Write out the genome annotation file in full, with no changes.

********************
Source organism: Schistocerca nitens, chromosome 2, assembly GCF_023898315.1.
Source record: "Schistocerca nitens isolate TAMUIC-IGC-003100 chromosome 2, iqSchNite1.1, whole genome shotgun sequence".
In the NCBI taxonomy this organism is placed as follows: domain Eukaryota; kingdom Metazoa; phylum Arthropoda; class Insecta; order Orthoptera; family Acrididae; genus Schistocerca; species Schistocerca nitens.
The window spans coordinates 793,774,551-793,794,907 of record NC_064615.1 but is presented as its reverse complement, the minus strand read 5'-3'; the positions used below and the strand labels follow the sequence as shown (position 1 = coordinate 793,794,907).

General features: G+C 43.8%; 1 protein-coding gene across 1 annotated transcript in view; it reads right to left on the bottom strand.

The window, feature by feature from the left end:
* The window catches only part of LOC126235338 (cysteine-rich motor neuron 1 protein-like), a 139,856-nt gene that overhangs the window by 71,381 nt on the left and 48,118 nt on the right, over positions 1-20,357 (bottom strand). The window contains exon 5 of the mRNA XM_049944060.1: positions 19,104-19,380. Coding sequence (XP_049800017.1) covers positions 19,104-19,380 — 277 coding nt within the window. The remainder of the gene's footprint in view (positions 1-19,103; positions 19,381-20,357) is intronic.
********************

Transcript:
Source organism: Schistocerca nitens, chromosome 2, assembly GCF_023898315.1.
Source record: "Schistocerca nitens isolate TAMUIC-IGC-003100 chromosome 2, iqSchNite1.1, whole genome shotgun sequence".
In the NCBI taxonomy this organism is placed as follows: domain Eukaryota; kingdom Metazoa; phylum Arthropoda; class Insecta; order Orthoptera; family Acrididae; genus Schistocerca; species Schistocerca nitens.
The window spans coordinates 793,774,551-793,794,907 of record NC_064615.1 but is presented as its reverse complement, the minus strand read 5'-3'; the positions used below and the strand labels follow the sequence as shown (position 1 = coordinate 793,794,907).

General features: G+C 43.8%; 1 protein-coding gene across 1 annotated transcript in view; it reads right to left on the bottom strand.

The window, feature by feature from the left end:
* The window catches only part of LOC126235338 (cysteine-rich motor neuron 1 protein-like), a 139,856-nt gene that overhangs the window by 71,381 nt on the left and 48,118 nt on the right, over positions 1-20,357 (bottom strand). The window contains exon 5 of the mRNA XM_049944060.1: positions 19,104-19,380. Coding sequence (XP_049800017.1) covers positions 19,104-19,380 — 277 coding nt within the window. The remainder of the gene's footprint in view (positions 1-19,103; positions 19,381-20,357) is intronic.